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Mortgage Rate Trends: Weekly Market Commentary & Forecast

HSH Market Trends
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Firmer Rates, Both Short And Long

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December 8, 2017 -- Largely backing and filling for almost all of the fall so far, 30-year fixed mortgage rates turned this week again to filling, with a small rise all but taking back two small declines over the past two weeks. While shorter-term mortgages such as 15-year FRMs or 5/1 ARMs have seen their rates leg higher during that period (to eight-month and more than six-year highs, respectively) 30-year FRMs have largely tread water, wobbling in a very narrow range, and haven't topped the 4 percent mark since a one-week flare back in July.

With the economy solid, the Fed reducing its balance sheet and poised to raise short-term rates another notch this coming week, it may not be long before the most popular U.S. mortgage more routinely features average rates with a "four handle". To be sure, it wouldn't take much of a bump from here to break over that threshold.

With the economy closing out the year on what seems to be a pretty solid note -- the current running estimate for fourth quarter GDP is just under 3 percent -- there is no reason for the Federal Reserve to not raise the federal funds rate a quarter of a percentage point when its meeting comes to a close next Wednesday. This meeting will also feature an updated set of member economic forecasts and projections for monetary policy, and we think there will be a consensus expectation for three increases in the key policy rate in 2018.

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The employment situation report for November, this week's most important economic report, showed that a gain of 228,000 new hires took place during the month, a figure fairly close to a downwardly-revised 244,000 for October. Soft patches in May and storm-influenced September have kept average monthly job growth at a moderate 174,000 for the year to date but this is a level still strong enough as to both pull disenfranchised workers off the sidelines (albeit slowly) and also foster somewhat stronger wage growth. Average hourly earnings in November ticked up by 0.2 percent, raising the annual gain to a 2.5 percent rate. The nation's official rate of unemployment remained at a low 4.1 percent rate for a second consecutive month and the labor force participation rate also remained steady at 62.7 percent. Wage gains are gently firming, and some forecasts expect acceleration as the labor market continues to slowly tighten in 2018. If wages should start to kick higher, so may inflation, and this could see the Fed at least consider lifting rates at a more accelerated pace next year, too.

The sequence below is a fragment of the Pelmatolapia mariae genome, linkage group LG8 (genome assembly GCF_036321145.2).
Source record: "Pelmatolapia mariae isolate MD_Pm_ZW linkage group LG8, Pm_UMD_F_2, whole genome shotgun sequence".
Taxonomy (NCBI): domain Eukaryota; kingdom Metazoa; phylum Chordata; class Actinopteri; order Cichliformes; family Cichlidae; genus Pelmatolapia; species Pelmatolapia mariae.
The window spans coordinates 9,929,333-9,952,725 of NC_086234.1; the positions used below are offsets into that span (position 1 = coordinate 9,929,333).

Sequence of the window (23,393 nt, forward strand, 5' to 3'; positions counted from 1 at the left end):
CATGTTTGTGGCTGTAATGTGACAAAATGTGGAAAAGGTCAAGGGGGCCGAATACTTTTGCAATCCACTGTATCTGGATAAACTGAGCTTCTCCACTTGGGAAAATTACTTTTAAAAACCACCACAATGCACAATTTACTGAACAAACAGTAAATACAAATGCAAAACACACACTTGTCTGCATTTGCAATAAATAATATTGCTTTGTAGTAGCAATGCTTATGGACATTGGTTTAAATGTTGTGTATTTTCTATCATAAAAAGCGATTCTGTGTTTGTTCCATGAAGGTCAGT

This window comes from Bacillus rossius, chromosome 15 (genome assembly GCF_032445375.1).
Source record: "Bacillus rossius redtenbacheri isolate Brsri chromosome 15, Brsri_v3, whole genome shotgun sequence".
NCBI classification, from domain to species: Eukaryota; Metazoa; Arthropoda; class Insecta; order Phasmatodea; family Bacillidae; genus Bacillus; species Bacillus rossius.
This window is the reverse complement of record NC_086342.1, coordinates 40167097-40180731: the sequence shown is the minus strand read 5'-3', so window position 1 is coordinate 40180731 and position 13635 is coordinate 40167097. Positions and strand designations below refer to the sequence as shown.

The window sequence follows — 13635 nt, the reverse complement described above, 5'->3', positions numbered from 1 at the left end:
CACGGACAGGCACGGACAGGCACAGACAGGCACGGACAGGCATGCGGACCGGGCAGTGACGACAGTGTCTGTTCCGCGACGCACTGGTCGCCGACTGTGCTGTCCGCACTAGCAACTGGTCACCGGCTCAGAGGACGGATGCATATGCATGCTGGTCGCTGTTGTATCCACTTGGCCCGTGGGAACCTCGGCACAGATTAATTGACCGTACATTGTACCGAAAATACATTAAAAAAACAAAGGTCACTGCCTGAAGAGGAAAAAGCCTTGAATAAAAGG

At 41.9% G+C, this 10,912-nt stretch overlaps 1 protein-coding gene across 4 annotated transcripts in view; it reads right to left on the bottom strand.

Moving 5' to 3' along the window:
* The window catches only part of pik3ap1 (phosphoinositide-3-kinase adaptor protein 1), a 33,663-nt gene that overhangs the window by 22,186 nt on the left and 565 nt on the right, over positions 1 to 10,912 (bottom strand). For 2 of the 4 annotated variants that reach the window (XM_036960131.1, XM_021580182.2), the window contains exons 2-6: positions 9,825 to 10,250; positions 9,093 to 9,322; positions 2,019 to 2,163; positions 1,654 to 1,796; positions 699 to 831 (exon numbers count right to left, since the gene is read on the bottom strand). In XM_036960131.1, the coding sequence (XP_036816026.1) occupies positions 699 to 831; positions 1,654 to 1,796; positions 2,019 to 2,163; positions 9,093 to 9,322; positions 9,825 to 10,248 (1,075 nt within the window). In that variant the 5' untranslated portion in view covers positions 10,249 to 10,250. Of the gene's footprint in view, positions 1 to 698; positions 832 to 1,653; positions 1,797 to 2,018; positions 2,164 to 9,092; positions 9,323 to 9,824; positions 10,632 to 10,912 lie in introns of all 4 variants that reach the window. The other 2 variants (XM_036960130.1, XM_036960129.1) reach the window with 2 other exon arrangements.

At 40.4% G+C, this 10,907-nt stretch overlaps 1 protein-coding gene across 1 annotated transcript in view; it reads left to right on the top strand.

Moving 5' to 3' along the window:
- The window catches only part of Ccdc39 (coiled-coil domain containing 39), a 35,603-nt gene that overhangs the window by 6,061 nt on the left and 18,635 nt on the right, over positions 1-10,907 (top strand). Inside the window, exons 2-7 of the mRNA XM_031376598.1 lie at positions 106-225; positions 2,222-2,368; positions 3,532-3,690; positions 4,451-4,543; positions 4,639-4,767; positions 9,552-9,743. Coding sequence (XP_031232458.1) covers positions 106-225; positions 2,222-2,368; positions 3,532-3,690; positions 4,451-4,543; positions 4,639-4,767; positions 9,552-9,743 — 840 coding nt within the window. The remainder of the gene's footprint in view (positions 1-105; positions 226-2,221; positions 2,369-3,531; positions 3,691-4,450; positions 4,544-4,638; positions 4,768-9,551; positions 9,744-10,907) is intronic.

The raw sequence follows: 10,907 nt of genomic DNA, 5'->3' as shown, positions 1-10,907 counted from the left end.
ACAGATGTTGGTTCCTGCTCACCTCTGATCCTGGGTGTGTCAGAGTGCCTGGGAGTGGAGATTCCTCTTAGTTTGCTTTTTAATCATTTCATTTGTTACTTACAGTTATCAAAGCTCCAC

Worker productivity moved higher in the third quarter of 2017 and is now reckoned at a 3 percent annual rate, a doubling of the previous quarter's pace. The bump in output per worker continued a mild but positive six-quarter string, and in the latest quarter the increase in output was sufficient to drive down the cost of labor per unit each worker produces by 0.2 percent. Last quarter, the decline was 1.2 percent; persistently falling labor inputs costs could increase profitability for businesses, and with skilled labor increasingly hard to come by could lead to stronger wage gains for employees with no corresponding effect on overall inflation. That's a healthy situation the Fed would love to see, as it raises the standard of living very broadly, but a happenstance that has been hard to come by for many years.